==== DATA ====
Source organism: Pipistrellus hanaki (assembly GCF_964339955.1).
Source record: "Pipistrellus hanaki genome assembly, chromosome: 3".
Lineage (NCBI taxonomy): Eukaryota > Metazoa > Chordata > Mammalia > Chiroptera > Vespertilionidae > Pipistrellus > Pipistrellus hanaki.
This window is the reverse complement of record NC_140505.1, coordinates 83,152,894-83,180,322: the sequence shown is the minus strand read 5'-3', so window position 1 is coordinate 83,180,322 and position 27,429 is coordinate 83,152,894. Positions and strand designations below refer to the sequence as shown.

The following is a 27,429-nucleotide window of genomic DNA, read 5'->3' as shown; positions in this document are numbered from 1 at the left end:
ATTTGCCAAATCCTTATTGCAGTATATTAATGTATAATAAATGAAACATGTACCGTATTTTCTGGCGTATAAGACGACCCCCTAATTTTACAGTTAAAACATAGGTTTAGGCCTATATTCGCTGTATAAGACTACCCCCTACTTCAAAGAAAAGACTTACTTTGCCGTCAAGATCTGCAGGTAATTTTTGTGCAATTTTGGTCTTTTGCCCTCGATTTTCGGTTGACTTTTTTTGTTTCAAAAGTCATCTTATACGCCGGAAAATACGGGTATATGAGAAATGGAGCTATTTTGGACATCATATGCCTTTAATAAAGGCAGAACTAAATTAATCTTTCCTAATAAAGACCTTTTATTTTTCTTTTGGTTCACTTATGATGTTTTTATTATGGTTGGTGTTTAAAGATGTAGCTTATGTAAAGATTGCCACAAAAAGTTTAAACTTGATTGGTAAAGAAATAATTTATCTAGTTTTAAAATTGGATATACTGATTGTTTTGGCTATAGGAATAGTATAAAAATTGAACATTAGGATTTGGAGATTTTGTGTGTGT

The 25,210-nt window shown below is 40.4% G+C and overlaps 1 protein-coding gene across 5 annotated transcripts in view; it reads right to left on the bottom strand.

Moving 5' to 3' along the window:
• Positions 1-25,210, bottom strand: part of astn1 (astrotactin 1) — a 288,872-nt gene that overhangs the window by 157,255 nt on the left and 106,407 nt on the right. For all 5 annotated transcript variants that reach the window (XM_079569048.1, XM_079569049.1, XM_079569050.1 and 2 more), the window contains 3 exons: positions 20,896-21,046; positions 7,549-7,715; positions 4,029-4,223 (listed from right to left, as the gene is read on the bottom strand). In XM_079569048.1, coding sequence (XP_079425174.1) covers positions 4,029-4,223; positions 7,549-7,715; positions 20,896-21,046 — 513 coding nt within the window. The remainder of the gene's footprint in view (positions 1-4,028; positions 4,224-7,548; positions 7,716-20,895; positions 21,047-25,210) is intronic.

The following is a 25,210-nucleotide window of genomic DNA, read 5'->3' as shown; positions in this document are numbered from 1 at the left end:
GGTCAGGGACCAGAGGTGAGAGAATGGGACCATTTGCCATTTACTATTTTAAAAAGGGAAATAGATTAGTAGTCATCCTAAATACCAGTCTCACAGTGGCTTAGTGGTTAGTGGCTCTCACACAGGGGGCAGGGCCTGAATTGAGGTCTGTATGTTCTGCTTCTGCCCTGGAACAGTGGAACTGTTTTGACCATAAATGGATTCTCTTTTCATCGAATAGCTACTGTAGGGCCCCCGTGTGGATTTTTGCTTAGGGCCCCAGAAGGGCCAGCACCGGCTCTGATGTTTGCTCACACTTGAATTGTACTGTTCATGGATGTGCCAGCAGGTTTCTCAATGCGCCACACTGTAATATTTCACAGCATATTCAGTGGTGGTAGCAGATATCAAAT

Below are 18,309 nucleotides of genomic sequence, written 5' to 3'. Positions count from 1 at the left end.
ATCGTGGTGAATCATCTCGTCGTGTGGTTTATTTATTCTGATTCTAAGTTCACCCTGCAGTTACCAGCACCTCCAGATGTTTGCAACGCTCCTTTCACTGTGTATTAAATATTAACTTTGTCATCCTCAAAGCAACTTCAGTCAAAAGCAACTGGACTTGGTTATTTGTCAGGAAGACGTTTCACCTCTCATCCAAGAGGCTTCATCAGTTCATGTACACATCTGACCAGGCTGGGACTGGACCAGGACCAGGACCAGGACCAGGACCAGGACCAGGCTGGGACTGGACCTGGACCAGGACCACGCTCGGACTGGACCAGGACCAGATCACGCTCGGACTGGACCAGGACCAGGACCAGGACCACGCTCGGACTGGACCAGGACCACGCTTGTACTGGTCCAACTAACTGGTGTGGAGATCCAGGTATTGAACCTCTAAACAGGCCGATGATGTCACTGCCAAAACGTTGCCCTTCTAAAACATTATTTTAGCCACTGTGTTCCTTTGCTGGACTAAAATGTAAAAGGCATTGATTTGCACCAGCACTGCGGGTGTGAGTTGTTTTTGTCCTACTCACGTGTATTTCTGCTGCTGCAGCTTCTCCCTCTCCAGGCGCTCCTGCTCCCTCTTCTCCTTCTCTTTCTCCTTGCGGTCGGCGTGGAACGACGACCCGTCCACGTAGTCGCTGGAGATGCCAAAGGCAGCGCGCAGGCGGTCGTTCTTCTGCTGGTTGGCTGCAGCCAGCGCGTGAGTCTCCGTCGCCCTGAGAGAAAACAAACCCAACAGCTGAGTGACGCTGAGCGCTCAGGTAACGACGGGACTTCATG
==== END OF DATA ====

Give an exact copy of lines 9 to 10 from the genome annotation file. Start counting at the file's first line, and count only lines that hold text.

• Positions 1-25,210, bottom strand: part of astn1 (astrotactin 1) — a 288,872-nt gene that overhangs the window by 157,255 nt on the left and 106,407 nt on the right. For all 5 annotated transcript variants that reach the window (XM_079569048.1, XM_079569049.1, XM_079569050.1 and 2 more), the window contains 3 exons: positions 20,896-21,046; positions 7,549-7,715; positions 4,029-4,223 (listed from right to left, as the gene is read on the bottom strand). In XM_079569048.1, coding sequence (XP_079425174.1) covers positions 4,029-4,223; positions 7,549-7,715; positions 20,896-21,046 — 513 coding nt within the window. The remainder of the gene's footprint in view (positions 1-4,028; positions 4,224-7,548; positions 7,716-20,895; positions 21,047-25,210) is intronic.

The following is a 25,210-nucleotide window of genomic DNA, read 5'->3' as shown; positions in this document are numbered from 1 at the left end: